A thousand dollars in annual credit card fees might seem crazier than... well, the cost of a first class seat bought with cash, but the two best premium travel rewards cards really aren’t in direct competition, and those fees feel very different in practice than they look on paper.
Once their sticker shock has worn off, credit card fees should be thought of in terms of absolute value. If a hotel-branded credit card has an annual fee of $49, but you get a free night annually at any of their hotels, you should definitely be coming out ahead in that exchange.
The Chase Sapphire Reserve has an annual fee of $450 that’s immediately chopped down by a $300 travel credit that applies to everything you can think of. Things are more subjective from there, as regular travelers likely already have TSA Pre✓/Global Entry.
While you should have no trouble offsetting the remaining $150 of the fee with the Reserve’s massive earning potential, the card’s primary rental car coverage should be easily worth that much to anyone regularly renting cars.
The American Express Platinum has a $550 annual fee, but apply your $200 Uber credit (doled out in up to $15 monthly increments and up to $35 in December) and you’re down to $350. The Platinum’s $200 airline fee credit isn’t anywhere near as easy to use as the Reserve’s $300 travel credit, but once you choose an airline to apply it to, it’ll go quickly. I use mine on JetBlue Even More Space seats.
So again we arrive at a $150 remainder. While the annual fee of the Platinum starts $100 higher, I’d argue this card does an even better job of canceling it out before you even start thinking about points. The Platinum also brings with it TSA Pre✓/Global Entry and Priority Pass, but adds Centurion Lounges, Delta Sky Clubs, and Airspace Lounges, which equates to the best lounge access of any credit card.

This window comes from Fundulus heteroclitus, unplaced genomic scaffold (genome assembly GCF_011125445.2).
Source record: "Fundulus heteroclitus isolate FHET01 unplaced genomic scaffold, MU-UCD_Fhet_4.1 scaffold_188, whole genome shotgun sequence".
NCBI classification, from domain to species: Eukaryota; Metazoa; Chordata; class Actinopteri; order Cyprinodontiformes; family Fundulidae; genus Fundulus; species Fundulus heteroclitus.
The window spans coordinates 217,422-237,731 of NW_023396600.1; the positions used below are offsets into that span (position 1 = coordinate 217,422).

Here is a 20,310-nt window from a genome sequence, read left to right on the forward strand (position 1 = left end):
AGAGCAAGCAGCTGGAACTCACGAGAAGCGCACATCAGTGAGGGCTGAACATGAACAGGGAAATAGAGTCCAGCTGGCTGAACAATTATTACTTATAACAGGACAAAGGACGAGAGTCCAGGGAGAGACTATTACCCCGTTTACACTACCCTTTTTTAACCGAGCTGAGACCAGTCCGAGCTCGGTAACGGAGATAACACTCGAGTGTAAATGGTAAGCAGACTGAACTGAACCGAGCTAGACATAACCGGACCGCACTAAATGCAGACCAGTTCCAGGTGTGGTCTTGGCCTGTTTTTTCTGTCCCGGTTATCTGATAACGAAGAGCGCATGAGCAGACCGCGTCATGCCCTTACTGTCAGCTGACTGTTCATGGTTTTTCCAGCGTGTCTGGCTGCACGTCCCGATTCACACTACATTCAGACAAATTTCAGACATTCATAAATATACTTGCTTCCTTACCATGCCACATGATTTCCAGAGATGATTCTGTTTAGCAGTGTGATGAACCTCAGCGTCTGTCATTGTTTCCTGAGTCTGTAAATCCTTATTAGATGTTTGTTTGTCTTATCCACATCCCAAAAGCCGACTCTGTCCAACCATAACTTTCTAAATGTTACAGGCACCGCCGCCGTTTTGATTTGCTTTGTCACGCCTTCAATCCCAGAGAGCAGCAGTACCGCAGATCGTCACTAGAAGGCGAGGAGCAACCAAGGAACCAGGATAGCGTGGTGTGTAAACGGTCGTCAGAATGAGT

Then there’s what is in my opinion the crown jewel of credit card perks: Gold status at Starwood, Marriot, and Hilton. Gold hotel status simply isn’t obtainable or maintainable for most people, and it’s hard to imagine anyone who spends a lot of nights in hotels not valuing this benefit at way more than $150.
You’ll earn more with your Amex Platinum on airfare booked directly with airlines or with Amex Travel, and on prepaid hotel stays booked with Amex Travel, than you would on those same purchases using your Sapphire Reserve, 5X vs. 3X, but that’s a weird and narrow comparison.
Chase’s Ultimate Rewards ecosystem, taken in totality, is going to out earn the Platinum is most categories and circumstances, and that’s before thinking about all the other credit cards, like co-branded cards, you might also have in your arsenal.
- The Chase Sapphire Reserve (and its accompanying ecosystem) is an earnings card, while the American Express Platinum is a membership and perk card.
- Both these cards effectively and immediately negate all but $150 on their annual fees, and I would argue, that $150 as well, depending on how you value their perks.
- Both these cards are worth getting for their sign-up bonuses alone, which we didn’t even talk about here.
Dig in to our coverage of all these cards for more detail on their respective benefits. Hold both and you’ll be one happy, flush with points traveler.
Gizmodo Media Commerce has partnered with The Points Guy Affiliate Network for our coverage of credit products. Gizmodo Media Group and The Points Guy may receive a commission from card issuers.